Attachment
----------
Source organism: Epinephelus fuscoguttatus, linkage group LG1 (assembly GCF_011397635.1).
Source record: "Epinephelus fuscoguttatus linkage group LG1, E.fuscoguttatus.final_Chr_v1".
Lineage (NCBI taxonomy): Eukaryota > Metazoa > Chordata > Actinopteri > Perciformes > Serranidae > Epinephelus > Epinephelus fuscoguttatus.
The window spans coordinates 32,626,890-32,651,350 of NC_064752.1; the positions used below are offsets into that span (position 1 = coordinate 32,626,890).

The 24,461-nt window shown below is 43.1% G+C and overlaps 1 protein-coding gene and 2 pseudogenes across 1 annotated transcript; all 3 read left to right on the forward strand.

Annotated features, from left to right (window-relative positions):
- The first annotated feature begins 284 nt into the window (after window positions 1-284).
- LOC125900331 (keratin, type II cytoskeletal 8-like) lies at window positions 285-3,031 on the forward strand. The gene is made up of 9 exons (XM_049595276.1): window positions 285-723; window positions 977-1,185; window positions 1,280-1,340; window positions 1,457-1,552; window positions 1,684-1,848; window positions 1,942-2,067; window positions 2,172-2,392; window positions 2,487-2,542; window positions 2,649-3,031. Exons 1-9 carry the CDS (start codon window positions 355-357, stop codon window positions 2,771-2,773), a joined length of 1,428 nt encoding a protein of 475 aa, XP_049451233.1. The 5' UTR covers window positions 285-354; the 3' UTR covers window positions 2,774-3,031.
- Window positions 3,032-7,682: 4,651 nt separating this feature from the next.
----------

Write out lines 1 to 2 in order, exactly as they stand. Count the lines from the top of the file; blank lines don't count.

Source organism: Epinephelus fuscoguttatus, linkage group LG1 (assembly GCF_011397635.1).
Source record: "Epinephelus fuscoguttatus linkage group LG1, E.fuscoguttatus.final_Chr_v1".